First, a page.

Letters to the Editor - Jan. 16


Published: Saturday, January 16, 2010 at 6:01 a.m.
Last Modified: Friday, January 15, 2010 at 2:43 p.m.

‘Just desserts'?

In regards to former Gainesville police officer David Reveille: Chief Tony Jones said, "No one is above the law, he went through the system and got his just desserts for his action."

Before we nod our heads in agreement, let's review the facts.

Reveille was arrested on six counts of sexual battery, among other things. Even one count should get any "regular" citizen more than two years.

Reveille was only given two years for two counts of battery, one count of aggravated assault and felony sexual battery, one count of false imprisonment and one count of official misconduct.

Thank you Chief Jones for showing us that nobody is above the law, (except our good friends at GPD). Two years in jail is definitely a "just" punishment considering the list of his crimes.

Michael Riling,

Gainesville

The real agenda behind biomass

I echo Tony Domenech's letter of 1/8 in response to criticisms being leveled against GRU.

For Gainesville's future energy needs, GRU advised that conservation alone would not suffice and that the construction of a new 200-plus megawatt coal-fired power plant was the best option, not a biomass plant.

Rather than take GRU at its word, the City Commission paid ICF Consulting $345,000 to make recommendations. In March, 2006, ICF concluded that GRU did, indeed, need to increase capacity.

Meanwhile, in 2005, city commissioners jettisoned general manager Mike Kurtz, a GRU employee since 1974 and GM since 1990, ostensibly over money. Kurtz, incidentally, refused to toe the pro-biomass/anti-coal line.

And, even though 51 percent of the nation's electric power was generated using coal as of 2008, Mayor Pegeen Hanrahan, in 2007, declared coal to be obsolete and said it was no longer a reasonable option for GRU.

Stopping development is the real agenda here. By requiring the government to acquire "working" forest lands, the biomass plant would keep these lands from being developed, and aggrandize a power-hungry government.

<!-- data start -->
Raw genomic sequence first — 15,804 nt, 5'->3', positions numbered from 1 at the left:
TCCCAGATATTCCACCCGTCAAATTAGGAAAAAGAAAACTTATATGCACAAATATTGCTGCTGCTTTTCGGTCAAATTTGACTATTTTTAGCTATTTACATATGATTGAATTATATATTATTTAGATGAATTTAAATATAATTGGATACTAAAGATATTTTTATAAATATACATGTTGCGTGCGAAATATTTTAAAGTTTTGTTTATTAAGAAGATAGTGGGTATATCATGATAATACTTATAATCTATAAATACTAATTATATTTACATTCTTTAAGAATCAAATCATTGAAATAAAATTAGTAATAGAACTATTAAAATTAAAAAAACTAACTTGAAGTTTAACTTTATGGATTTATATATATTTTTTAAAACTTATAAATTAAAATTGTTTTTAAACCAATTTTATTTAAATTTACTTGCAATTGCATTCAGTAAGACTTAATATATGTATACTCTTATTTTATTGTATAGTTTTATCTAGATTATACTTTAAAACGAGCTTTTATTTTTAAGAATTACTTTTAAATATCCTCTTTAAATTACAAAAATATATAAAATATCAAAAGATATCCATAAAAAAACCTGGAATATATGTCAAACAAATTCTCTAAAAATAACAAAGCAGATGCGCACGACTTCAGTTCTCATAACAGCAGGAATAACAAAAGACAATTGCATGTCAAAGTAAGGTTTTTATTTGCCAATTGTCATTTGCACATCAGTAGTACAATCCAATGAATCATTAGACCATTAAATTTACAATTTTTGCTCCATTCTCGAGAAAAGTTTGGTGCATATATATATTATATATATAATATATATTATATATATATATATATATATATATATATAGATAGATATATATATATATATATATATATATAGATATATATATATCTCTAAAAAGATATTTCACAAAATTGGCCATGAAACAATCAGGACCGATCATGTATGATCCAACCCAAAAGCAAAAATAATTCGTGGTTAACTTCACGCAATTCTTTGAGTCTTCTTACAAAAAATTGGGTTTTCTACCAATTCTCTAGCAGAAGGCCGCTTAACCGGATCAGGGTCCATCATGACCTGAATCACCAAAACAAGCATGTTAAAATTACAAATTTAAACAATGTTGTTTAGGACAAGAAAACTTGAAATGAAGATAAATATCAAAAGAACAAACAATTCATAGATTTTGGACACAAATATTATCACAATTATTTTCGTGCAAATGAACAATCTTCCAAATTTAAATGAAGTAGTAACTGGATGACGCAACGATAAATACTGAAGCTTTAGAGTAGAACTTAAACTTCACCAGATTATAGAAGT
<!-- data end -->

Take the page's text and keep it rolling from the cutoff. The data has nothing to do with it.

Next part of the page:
Keith Hazouri,

Gainesville Tea Party

Gainesville

China can, we can't

I just came back from a trip to China. From a personal point of view, the people I met were happy, well-fed and were enjoying themselves.

Yes, they are a communist country. Yes, they don't support freedom of speech. Yes, they are anti-religion. So, what good are they as a government?

Well, they will build and have nuclear power for energy in this century. We won't. They will continue to build solar energy and wind energy projects that will supply power in the gigawatts. We won't.

How can a communist country be so rational as to foresee and therefore forestall obvious energy problems? Maybe it's because they don't have contend with a sclerotic, cantankerous, irrational and greedy system that is our two-party system.

Maybe they don't have to listen to the lobbies of the military-industrial complex, specifically big oil.

Maybe the Chinese are smart and have figured this out. I think we should copy the Chinese.

Jerry Jenkins,

Micanopy

Education cuts hurt

Years ago, Floridians were assured, if approved, the lottery would help pay for education so, in it came and we soon realized it was a "little white lie."

From the enormous amount of lottery funds being collected, Floridians are wondering why there should ever be budget cuts in education!

Continued cuts in the education budget certainly implies our governor, and legislators, feel education has little importance in our state.

Jamie Mathis

Evelyn Wood,

Branford

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